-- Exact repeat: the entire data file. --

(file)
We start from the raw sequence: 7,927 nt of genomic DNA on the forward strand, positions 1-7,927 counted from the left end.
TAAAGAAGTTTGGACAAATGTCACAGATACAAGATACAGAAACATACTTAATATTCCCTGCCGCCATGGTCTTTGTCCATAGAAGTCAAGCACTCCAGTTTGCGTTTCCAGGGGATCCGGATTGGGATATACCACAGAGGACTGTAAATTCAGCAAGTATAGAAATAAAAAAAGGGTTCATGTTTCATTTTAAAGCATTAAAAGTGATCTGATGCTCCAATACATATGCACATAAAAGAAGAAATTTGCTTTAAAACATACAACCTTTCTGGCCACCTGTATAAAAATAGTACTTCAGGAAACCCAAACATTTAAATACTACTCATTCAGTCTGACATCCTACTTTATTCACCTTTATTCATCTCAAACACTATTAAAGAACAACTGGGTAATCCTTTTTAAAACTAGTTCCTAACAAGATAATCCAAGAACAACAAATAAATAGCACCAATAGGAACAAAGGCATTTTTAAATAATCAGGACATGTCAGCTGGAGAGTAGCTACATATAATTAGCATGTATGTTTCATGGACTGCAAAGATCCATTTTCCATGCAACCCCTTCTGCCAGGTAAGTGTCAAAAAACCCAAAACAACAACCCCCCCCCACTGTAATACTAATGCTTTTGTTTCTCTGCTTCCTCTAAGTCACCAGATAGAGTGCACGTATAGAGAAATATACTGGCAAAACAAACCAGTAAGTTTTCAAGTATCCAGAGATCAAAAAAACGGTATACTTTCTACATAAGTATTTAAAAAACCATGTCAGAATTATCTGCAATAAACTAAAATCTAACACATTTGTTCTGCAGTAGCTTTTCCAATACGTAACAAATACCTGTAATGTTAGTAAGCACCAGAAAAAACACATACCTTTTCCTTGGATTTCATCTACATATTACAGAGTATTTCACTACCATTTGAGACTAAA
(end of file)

We start from the raw sequence: 7,927 nt of genomic DNA on the forward strand, positions 1-7,927 counted from the left end.
TAAAGAAGTTTGGACAAATGTCACAGATACAAGATACAGAAACATACTTAATATTCCCTGCCGCCATGGTCTTTGTCCATAGAAGTCAAGCACTCCAGTTTGCGTTTCCAGGGGATCCGGATTGGGATATACCACAGAGGACTGTAAATTCAGCAAGTATAGAAATAAAAAAAGGGTTCATGTTTCATTTTAAAGCATTAAAAGTGATCTGATGCTCCAATACATATGCACATAAAAGAAGAAATTTGCTTTAAAACATACAACCTTTCTGGCCACCTGTATAAAAATAGTACTTCAGGAAACCCAAACATTTAAATACTACTCATTCAGTCTGACATCCTACTTTATTCACCTTTATTCATCTCAAACACTATTAAAGAACAACTGGGTAATCCTTTTTAAAACTAGTTCCTAACAAGATAATCCAAGAACAACAAATAAATAGCACCAATAGGAACAAAGGCATTTTTAAATAATCAGGACATGTCAGCTGGAGAGTAGCTACATATAATTAGCATGTATGTTTCATGGACTGCAAAGATCCATTTTCCATGCAACCCCTTCTGCCAGGTAAGTGTCAAAAAACCCAAAACAACAACCCCCCCCCACTGTAATACTAATGCTTTTGTTTCTCTGCTTCCTCTAAGTCACCAGATAGAGTGCACGTATAGAGAAATATACTGGCAAAACAAACCAGTAAGTTTTCAAGTATCCAGAGATCAAAAAAACGGTATACTTTCTACATAAGTATTTAAAAAACCATGTCAGAATTATCTGCAATAAACTAAAATCTAACACATTTGTTCTGCAGTAGCTTTTCCAATACGTAACAAATACCTGTAATGTTAGTAAGCACCAGAAAAAACACATACCTTTTCCTTGGATTTCATCTACATATTACAGAGTATTTCACTACCATTTGAGACTAAA